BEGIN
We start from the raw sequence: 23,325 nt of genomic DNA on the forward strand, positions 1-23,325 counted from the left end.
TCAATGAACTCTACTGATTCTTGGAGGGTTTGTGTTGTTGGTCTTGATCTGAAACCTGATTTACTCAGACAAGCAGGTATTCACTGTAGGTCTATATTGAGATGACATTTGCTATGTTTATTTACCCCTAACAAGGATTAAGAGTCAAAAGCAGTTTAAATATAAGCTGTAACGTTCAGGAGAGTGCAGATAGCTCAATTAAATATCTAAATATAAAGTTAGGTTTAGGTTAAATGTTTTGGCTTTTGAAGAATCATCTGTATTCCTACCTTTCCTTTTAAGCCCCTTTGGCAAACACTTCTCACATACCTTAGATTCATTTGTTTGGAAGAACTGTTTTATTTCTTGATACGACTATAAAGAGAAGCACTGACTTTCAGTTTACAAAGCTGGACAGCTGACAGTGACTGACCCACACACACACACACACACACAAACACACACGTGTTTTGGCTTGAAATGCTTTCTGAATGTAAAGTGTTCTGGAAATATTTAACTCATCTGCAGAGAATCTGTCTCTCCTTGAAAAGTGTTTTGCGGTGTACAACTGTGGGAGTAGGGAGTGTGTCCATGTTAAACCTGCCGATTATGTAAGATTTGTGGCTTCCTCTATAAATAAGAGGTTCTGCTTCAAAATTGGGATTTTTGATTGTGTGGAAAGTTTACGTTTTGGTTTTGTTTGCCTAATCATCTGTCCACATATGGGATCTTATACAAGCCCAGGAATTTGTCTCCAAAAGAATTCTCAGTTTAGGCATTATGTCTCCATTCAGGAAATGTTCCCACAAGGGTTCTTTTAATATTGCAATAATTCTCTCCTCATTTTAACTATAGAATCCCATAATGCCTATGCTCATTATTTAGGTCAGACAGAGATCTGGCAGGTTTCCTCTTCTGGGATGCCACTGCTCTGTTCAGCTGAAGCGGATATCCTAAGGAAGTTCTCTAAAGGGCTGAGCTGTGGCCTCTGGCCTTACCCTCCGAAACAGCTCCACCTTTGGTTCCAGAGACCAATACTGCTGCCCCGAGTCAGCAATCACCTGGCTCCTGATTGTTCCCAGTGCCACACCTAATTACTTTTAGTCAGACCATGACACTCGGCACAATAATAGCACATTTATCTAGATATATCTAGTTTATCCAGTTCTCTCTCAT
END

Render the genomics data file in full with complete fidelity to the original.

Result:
We start from the raw sequence: 23,325 nt of genomic DNA on the forward strand, positions 1-23,325 counted from the left end.
TCAATGAACTCTACTGATTCTTGGAGGGTTTGTGTTGTTGGTCTTGATCTGAAACCTGATTTACTCAGACAAGCAGGTATTCACTGTAGGTCTATATTGAGATGACATTTGCTATGTTTATTTACCCCTAACAAGGATTAAGAGTCAAAAGCAGTTTAAATATAAGCTGTAACGTTCAGGAGAGTGCAGATAGCTCAATTAAATATCTAAATATAAAGTTAGGTTTAGGTTAAATGTTTTGGCTTTTGAAGAATCATCTGTATTCCTACCTTTCCTTTTAAGCCCCTTTGGCAAACACTTCTCACATACCTTAGATTCATTTGTTTGGAAGAACTGTTTTATTTCTTGATACGACTATAAAGAGAAGCACTGACTTTCAGTTTACAAAGCTGGACAGCTGACAGTGACTGACCCACACACACACACACACACACAAACACACACGTGTTTTGGCTTGAAATGCTTTCTGAATGTAAAGTGTTCTGGAAATATTTAACTCATCTGCAGAGAATCTGTCTCTCCTTGAAAAGTGTTTTGCGGTGTACAACTGTGGGAGTAGGGAGTGTGTCCATGTTAAACCTGCCGATTATGTAAGATTTGTGGCTTCCTCTATAAATAAGAGGTTCTGCTTCAAAATTGGGATTTTTGATTGTGTGGAAAGTTTACGTTTTGGTTTTGTTTGCCTAATCATCTGTCCACATATGGGATCTTATACAAGCCCAGGAATTTGTCTCCAAAAGAATTCTCAGTTTAGGCATTATGTCTCCATTCAGGAAATGTTCCCACAAGGGTTCTTTTAATATTGCAATAATTCTCTCCTCATTTTAACTATAGAATCCCATAATGCCTATGCTCATTATTTAGGTCAGACAGAGATCTGGCAGGTTTCCTCTTCTGGGATGCCACTGCTCTGTTCAGCTGAAGCGGATATCCTAAGGAAGTTCTCTAAAGGGCTGAGCTGTGGCCTCTGGCCTTACCCTCCGAAACAGCTCCACCTTTGGTTCCAGAGACCAATACTGCTGCCCCGAGTCAGCAATCACCTGGCTCCTGATTGTTCCCAGTGCCACACCTAATTACTTTTAGTCAGACCATGACACTCGGCACAATAATAGCACATTTATCTAGATATATCTAGTTTATCCAGTTCTCTCTCAT